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An Indotyphlops braminus, or Brahminy blind snake, similar to the one pictured here,  was brought to Dr. Cline by a student last week. (Gary Nafis/Californisherps.com)

 

JoAnna Mitchell, Staff Writer

On April 4, a student in Dr. George Cline’s herpetology class found a rare species of snake in a flowerbed in Baldwin County.

The Brahminy blind snake has been found in Alabama on only two verified occasions. The first was found in Theodore, Ala. in Mobile County only a month ago and released back into the wild.

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The particular specimen that Cline received is pictured above next to a dime for size comparison. (Katie Cline/The Chanticleer)

Cline’s specimen was sent to Auburn University on April 7 where Raymond Corey of the Alabama Herpetological Society confirmed its identity. It will be used for educational purposes in their herpetology department. According to Auburn University, this is the only vouchered specimen for the state of Alabama.

The scientific name for the species is Indotyphlops braminus, which comes from Indo, meaning India or Indonesia, typhlops, a Greek word meaning “the blind” and Brahmin, a caste of Hindus. Brahminy blind snakes are found on almost every continent, but cold temperatures prevent northern expansion. The blind snake spends most of its time underground and has developed reduced eyes that sense light and dark as opposed to seeing like most snakes.

Brahminy blind snakes are often mistaken for worms due to their small size. The snake is very slender and typically only reaches around 200 mm, or 8 in. in length. The blindsnake is not venomous, and if it were, its mouth is too small to be able to bite a human. They feed on soft-bodied invertebrates such as ants, ant eggs and termites.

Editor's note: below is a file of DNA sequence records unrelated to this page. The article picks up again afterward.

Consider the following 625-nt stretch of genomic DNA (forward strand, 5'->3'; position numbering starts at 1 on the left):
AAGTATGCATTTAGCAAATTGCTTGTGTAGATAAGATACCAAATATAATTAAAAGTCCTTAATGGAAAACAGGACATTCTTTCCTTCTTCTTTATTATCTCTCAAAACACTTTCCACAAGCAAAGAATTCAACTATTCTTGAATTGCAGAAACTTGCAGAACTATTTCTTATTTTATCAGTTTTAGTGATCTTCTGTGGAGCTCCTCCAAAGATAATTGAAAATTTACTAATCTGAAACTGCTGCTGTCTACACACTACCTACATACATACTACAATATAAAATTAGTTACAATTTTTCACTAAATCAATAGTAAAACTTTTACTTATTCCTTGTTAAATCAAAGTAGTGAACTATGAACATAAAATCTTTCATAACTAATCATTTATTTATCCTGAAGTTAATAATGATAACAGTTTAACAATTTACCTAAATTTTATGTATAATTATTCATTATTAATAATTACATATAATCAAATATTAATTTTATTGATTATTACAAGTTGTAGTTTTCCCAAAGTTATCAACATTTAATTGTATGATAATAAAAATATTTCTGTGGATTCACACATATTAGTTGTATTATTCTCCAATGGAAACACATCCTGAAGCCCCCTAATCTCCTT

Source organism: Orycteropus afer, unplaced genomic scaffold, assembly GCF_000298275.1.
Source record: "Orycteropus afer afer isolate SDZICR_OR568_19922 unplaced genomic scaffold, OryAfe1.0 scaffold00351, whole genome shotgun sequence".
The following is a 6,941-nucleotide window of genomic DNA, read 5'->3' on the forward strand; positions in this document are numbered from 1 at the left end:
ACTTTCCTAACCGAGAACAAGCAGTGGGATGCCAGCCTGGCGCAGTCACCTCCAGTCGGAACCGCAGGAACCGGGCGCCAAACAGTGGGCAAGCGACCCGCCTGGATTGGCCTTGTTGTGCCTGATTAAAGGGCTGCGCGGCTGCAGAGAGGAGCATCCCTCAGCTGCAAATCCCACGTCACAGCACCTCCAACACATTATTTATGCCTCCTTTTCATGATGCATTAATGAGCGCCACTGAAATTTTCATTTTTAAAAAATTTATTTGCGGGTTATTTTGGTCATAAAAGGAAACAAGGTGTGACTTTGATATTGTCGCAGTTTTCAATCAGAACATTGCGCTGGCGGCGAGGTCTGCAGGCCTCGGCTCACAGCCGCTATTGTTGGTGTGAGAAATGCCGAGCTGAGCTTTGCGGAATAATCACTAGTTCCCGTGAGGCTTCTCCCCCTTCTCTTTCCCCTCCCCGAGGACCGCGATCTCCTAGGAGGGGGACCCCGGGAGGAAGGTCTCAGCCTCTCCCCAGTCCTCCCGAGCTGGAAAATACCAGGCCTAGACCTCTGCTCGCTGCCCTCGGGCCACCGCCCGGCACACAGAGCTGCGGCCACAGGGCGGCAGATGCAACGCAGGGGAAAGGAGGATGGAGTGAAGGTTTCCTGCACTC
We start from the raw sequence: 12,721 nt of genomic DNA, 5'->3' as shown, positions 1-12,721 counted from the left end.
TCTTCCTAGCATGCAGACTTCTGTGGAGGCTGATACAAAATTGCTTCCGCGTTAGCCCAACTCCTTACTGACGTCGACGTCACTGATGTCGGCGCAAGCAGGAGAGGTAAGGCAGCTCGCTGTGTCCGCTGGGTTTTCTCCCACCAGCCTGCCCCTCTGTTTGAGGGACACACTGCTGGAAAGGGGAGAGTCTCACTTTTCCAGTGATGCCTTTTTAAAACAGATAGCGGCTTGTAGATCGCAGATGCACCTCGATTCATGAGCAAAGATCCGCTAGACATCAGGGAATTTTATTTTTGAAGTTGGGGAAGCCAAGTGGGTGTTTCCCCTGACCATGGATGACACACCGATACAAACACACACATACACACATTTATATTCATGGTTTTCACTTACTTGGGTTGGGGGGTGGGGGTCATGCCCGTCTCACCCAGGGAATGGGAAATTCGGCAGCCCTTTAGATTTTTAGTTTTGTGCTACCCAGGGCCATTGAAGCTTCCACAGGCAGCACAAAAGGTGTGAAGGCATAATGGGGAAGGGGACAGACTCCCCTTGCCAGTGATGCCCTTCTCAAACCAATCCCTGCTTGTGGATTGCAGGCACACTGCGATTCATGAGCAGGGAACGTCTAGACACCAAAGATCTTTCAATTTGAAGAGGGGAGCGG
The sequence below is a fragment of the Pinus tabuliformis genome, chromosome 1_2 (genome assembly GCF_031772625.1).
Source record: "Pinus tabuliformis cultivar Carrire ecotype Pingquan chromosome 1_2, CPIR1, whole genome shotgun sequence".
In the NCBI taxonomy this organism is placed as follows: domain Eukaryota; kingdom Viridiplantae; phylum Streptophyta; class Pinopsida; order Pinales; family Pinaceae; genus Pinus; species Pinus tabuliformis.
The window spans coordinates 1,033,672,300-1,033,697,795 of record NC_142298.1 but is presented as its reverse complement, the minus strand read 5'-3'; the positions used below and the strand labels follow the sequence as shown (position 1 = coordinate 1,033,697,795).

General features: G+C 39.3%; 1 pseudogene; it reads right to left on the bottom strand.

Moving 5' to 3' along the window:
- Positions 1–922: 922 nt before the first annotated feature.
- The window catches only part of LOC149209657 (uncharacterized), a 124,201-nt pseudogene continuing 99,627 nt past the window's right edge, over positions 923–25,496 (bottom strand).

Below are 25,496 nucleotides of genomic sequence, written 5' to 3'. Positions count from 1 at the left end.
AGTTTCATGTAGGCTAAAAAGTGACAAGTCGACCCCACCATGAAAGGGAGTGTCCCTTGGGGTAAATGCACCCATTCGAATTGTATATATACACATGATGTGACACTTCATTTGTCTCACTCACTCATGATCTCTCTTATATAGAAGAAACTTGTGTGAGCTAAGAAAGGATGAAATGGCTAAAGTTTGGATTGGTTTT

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A close-up shot of a Brahminy blind snake’s head shows its almost invisible eyes. (Gary Nafis/CaliforniaHerps.com)

This species of snake is the only known all-female species.

“Females are able to produce viable, fertile eggs without being fertilized by male sperm.  his process is called parthenogenesis, and it can be seen in numerous invertebrates and vertebrates (some fishes, amphibians, and lizards),” said Cline. “This is the only species of snake in the world that can reproduce in this manner.”

Furthermore, this species is also considered triploid, meaning that even though they only have one parent, they have three sets of chromosomes.

While triploidy is common in plants, most sexually reproducing species, including humans, are diploid, receiving one set of chromosomes from the mother and one set from the father.

“Usually, individuals that have unbalanced (odd-numbered) sets of chromosomes suffer high mortality,” said Cline. “Brahminy blind snakes have somehow solved that problem evolutionarily.”

The implications of finding this non-native species in Alabama are hard to pin-point.

“It’s a non-native with no native predators,” said Cline. “Its ability to reproduce from a single specimen suggests that its population size could increase rapidly.”

If left unchecked, Brahminy blind snakes may dominate fossorial competition and have negative effects on native underground invertebrates.

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Katie Cline holds a Brahminy blind snake, which is so small that it fits in the palm of an adult hand when full grown. (Katie Cline/The Chanticleer)

Invasive species are appearing in the country, both accidentally and intentionally, at an increasing rate. Several species, such as geckos and anoles, have been introduced by the sale of ornamental plants. Others, like cane toads and pythons, have been introduced through the exotic pet trade.

“More insidious are the diseases that have been introduced, for example the chestnut blight, Dutch Elm disease and avian flu in birds,” said Cline. “We just don’t know what impact blindsnakes could have.”

 

 

 

 

 

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